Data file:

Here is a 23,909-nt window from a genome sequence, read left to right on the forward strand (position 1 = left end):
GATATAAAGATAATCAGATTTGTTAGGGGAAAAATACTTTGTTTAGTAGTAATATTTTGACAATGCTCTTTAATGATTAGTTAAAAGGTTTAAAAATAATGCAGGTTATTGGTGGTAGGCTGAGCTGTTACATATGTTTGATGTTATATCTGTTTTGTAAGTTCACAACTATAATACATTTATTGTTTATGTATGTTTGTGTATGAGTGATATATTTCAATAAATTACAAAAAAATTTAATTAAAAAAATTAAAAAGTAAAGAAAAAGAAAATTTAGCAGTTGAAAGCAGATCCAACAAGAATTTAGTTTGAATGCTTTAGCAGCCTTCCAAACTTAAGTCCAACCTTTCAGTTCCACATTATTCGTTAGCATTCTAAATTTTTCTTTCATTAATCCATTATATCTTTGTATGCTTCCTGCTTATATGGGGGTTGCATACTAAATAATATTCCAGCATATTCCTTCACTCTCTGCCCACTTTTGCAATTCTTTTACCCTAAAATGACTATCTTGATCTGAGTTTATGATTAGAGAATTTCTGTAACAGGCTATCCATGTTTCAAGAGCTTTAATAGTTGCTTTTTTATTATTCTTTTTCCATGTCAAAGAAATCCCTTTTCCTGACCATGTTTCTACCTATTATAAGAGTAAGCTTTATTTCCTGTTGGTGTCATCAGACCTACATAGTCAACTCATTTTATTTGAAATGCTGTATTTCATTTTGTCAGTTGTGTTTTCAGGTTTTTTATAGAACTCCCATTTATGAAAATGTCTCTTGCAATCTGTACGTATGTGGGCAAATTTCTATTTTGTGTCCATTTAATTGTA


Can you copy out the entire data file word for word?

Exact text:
Here is a 23,909-nt window from a genome sequence, read left to right on the forward strand (position 1 = left end):
GATATAAAGATAATCAGATTTGTTAGGGGAAAAATACTTTGTTTAGTAGTAATATTTTGACAATGCTCTTTAATGATTAGTTAAAAGGTTTAAAAATAATGCAGGTTATTGGTGGTAGGCTGAGCTGTTACATATGTTTGATGTTATATCTGTTTTGTAAGTTCACAACTATAATACATTTATTGTTTATGTATGTTTGTGTATGAGTGATATATTTCAATAAATTACAAAAAAATTTAATTAAAAAAATTAAAAAGTAAAGAAAAAGAAAATTTAGCAGTTGAAAGCAGATCCAACAAGAATTTAGTTTGAATGCTTTAGCAGCCTTCCAAACTTAAGTCCAACCTTTCAGTTCCACATTATTCGTTAGCATTCTAAATTTTTCTTTCATTAATCCATTATATCTTTGTATGCTTCCTGCTTATATGGGGGTTGCATACTAAATAATATTCCAGCATATTCCTTCACTCTCTGCCCACTTTTGCAATTCTTTTACCCTAAAATGACTATCTTGATCTGAGTTTATGATTAGAGAATTTCTGTAACAGGCTATCCATGTTTCAAGAGCTTTAATAGTTGCTTTTTTATTATTCTTTTTCCATGTCAAAGAAATCCCTTTTCCTGACCATGTTTCTACCTATTATAAGAGTAAGCTTTATTTCCTGTTGGTGTCATCAGACCTACATAGTCAACTCATTTTATTTGAAATGCTGTATTTCATTTTGTCAGTTGTGTTTTCAGGTTTTTTATAGAACTCCCATTTATGAAAATGTCTCTTGCAATCTGTACGTATGTGGGCAAATTTCTATTTTGTGTCCATTTAATTGTA